Sunday, September 4, 2016

She Stoops To Conquer

Written by Oliver Goldsmith
Directed by Ian Harkins
Produced by Hudson Warehouse

Nominated for: Outstanding Costume Design, Emily Rose Parman; and Outstanding Director, Ian Harkins



About the Production
By presenting classic theatrical works, Hudson Warehouse’s goal is to “educate the novice and enthrall the well-versed.” In Oliver Goldsmith’s comedy of manners, She Stoops to Conquer the clever main character takes on the persona of a working-class maid in order to win over her anxious, but dashing suitor. This entertaining production delighted audiences 

Assistant Artistic Director Susane Lee and nominees Emily Rose Parman and Ian Harkins talk about the joys and challenges of producing a period piece in an outdoor park to modern audiences.


What attracted you to this production?

Ian: The play is landmark in the history of British comedy and British theatre, yet is not as renowned as it deserves to be. As a student of history and comedic theatre, I loved the challenge of mounting a production that could showcase the piece, the writing, and the history while giving audience's a laugh or two along the way.

Susane: As a classical company, we don't limit ourselves to Shakespeare only. We have produced Chekhov, Euripides, Aphra Behn, Rostand, and Wilde. She Stoops to Conquer had been on our radar for many years. We all loved this play and we felt the time was right to take on an 18th English comedy.

What did you want audiences to come away with after watching She Stoops to Conquer?

Susane: Delight! Appreciation! We want our audience to see how amazing and high end our productions are, with strong actors, outstanding costumes, delivered in a beautiful outdoor setting. We don't charge for our productions. We want our audience to realize how much our theater company is a part of the community and how much art we contribute to the Upper West Side.

What was your favorite part of this production?

Emily: At Hudson Warehouse it's really rare that we present a show in its original intended period. This was a perfect place to break that rule because the 18th century fashions looked so lovely against the marble monument and natural setting.

Susane: The play still holds up and is as funny as ever. We were lucky to get some of our company members in the show, as well as some actors who have worked with us for many years and had strong comedy flair. The chemistry between the actors was very strong and the costumes by Emily Parman added real visual candy and delight. It was a very beautiful show and quick witted show. It was a real audience pleaser!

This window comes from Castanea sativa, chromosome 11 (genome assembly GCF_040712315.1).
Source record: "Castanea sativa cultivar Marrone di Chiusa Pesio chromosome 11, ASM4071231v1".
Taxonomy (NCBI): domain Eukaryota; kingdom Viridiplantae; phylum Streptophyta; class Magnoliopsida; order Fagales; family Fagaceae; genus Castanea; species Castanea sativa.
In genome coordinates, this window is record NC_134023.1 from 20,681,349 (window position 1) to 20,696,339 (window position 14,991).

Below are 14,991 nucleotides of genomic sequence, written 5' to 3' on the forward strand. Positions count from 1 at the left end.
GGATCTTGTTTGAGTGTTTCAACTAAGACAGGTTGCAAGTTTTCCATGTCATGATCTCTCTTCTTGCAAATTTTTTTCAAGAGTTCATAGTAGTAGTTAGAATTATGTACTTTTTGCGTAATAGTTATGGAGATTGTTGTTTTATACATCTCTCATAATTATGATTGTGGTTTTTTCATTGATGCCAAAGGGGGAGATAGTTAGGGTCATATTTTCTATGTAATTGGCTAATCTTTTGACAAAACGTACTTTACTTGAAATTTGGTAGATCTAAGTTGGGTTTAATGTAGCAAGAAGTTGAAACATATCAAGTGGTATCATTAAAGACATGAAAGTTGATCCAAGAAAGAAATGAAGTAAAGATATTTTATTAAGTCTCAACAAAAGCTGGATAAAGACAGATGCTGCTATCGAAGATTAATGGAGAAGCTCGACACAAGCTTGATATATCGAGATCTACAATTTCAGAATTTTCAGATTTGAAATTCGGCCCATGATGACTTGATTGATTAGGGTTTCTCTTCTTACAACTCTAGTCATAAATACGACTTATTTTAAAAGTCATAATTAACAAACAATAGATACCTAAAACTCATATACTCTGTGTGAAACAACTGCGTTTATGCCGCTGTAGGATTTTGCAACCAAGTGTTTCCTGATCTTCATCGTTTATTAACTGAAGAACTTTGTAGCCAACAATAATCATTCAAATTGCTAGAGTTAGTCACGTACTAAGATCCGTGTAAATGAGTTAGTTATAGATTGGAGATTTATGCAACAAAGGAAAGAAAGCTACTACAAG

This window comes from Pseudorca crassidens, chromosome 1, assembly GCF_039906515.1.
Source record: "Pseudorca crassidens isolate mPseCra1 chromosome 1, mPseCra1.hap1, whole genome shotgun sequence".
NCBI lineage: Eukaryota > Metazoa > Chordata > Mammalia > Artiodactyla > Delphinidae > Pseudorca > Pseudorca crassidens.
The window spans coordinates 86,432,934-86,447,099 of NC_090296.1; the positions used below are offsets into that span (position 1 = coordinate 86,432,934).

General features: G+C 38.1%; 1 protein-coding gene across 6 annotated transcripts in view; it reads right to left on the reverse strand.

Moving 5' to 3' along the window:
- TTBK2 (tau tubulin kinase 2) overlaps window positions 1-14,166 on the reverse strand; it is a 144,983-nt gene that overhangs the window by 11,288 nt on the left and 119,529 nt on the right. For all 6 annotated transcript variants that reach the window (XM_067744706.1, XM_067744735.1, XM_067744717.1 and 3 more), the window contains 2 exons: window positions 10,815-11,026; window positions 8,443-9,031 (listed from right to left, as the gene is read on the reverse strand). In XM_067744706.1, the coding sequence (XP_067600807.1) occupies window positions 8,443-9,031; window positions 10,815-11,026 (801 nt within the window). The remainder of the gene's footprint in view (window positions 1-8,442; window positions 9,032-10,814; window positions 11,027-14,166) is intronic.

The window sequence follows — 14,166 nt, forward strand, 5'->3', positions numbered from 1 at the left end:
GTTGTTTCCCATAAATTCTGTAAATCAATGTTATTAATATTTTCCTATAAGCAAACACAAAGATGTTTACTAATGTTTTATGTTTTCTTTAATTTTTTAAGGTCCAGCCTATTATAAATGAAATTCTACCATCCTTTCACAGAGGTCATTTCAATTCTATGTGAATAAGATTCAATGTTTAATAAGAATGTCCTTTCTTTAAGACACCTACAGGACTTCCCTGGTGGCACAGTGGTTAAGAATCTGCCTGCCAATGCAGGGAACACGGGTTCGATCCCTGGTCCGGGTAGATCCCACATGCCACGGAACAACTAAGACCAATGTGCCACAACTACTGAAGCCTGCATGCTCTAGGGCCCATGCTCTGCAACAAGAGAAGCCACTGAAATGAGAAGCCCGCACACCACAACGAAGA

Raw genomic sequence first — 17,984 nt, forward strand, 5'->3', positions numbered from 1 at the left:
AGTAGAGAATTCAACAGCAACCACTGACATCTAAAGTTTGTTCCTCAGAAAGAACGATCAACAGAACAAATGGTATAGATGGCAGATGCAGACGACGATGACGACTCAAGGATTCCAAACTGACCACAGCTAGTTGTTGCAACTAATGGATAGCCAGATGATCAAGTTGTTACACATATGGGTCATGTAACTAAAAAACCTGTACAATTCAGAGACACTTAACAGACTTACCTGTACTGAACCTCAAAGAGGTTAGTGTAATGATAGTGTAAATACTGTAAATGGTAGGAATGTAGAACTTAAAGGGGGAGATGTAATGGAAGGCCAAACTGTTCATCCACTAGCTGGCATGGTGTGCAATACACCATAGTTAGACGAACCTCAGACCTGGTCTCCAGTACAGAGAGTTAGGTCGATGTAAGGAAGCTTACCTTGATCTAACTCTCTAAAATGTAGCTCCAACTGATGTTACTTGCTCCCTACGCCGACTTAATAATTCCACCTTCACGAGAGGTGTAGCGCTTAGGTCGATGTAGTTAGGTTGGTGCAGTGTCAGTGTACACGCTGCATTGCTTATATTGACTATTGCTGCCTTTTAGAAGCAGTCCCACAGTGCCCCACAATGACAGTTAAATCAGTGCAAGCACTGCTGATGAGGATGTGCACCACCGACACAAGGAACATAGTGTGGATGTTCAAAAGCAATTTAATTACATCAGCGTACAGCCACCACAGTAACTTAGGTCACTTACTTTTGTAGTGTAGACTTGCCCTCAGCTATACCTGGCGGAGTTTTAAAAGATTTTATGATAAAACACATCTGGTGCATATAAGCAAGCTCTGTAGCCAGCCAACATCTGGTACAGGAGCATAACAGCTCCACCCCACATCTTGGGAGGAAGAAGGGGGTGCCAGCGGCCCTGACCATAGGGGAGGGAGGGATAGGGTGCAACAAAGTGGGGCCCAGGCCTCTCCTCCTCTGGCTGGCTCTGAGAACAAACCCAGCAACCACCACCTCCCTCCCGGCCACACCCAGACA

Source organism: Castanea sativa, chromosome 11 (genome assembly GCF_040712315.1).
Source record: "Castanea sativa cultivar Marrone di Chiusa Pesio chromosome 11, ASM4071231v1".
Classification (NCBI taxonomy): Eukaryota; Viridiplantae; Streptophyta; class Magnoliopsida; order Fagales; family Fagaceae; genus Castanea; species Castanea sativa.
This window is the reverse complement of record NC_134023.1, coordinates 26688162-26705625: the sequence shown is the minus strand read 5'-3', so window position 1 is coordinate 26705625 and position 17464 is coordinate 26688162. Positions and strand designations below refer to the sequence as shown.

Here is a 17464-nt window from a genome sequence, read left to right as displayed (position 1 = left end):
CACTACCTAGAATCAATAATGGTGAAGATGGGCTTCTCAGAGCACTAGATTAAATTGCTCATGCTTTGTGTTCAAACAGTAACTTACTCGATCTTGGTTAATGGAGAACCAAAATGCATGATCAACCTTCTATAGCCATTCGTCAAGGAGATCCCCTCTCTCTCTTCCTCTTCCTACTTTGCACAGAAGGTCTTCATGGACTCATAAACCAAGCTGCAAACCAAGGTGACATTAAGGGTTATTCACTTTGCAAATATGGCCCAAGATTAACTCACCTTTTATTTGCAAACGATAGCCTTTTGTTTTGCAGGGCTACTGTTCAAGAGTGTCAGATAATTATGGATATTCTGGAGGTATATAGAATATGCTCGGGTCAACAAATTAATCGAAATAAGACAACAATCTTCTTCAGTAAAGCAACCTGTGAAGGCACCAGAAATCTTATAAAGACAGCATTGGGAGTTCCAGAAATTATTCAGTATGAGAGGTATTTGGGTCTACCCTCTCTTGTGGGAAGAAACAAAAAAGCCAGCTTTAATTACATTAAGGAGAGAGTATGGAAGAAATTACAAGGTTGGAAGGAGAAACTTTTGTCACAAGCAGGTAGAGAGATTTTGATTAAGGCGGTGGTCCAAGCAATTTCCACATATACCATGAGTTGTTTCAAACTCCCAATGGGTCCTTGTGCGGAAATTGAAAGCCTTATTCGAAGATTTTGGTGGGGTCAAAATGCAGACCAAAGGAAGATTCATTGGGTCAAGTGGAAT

Ian: What a tremendous cast and crew team I had around me. A director can only be as good the team surrounding him. And it is due to them and their hard work that this play had so much success.

What was the most challenging part of this production?

Susane: We brought an English Country parlour onto the patio, outside, in a public park, every performance. This included love seats, tables, chairs, arm chairs, and even a fireplace.

Ian: Bringing to life a nearly 250-year-old play for audiences who might not be familiar with the history, let alone the text. To make the show accessible, we had to be meticulously detailed and justified in our choices, always in support of the story.

Emily: The heat! Outdoor theatre of course presents a myriad of challenges, but putting actors in full period dress in 90 degree heat is never fun for anyone. It was very important to me that we make the actors as comfortable as possible, even with the additions of corseting and 3 piece velvet suits.

What was the oddest part of working on this production?

Ian: Performing the show outdoors in Riverside Park's Soldiers' and Sailors' Monument. After rehearsing indoors, we had a week to transfer everything to the outdoors space, reblock, mic everyone, and figure out how transport all of our 18th-century set pieces and props to and from the space each rehearsal and performance. Also, acquiring or creating enough pieces that conjure a late 18th-century English salon on a large monument plaza was quite the challenge.

Susane: We have never before produced a play costumed and set in the period in which it was written. This meant period clothes, white powered wigs, period instruments, all the way down to the Gloucestershire accents.

What was it like working with Hudson Warehouse?

Emily: Hudson Warehouse makes every effort to provide a theatrical home for its artists. It is one of the most caring and supportive environments I have ever had the privilege of working in.

Ian: To participate in such a cohesive team of people is such a privilege, and I wish for anyone in a creative field that they find the same experience and joy in teaming up with such industrious, supportive and imaginative people whom they can hold on to and continue to work with in the future.

What was it like working with Emily and Ian?

Susane: Emily Parman is the most talented costume designer in the Off-Off-Broadway community. After years and years of spectacular work, she deserves this nomination. Her costumes for our productions are breathtaking in their scope, uniqueness, and helps tell the story.

Ian Harkins did an amazing job and assembled a talented staff around him, from his dialect coach, movement consultant, as well as a stellar fight director, Jared Kirby, who helped make this a strong production.

We are thrilled for both of these incredible artists.

You can follow these artists on Twitter
Hudson Warehouse - @hudsonwarehouse
Emily - @erosepardesign 
Ian - @IanSnarkins

No comments:

Post a Comment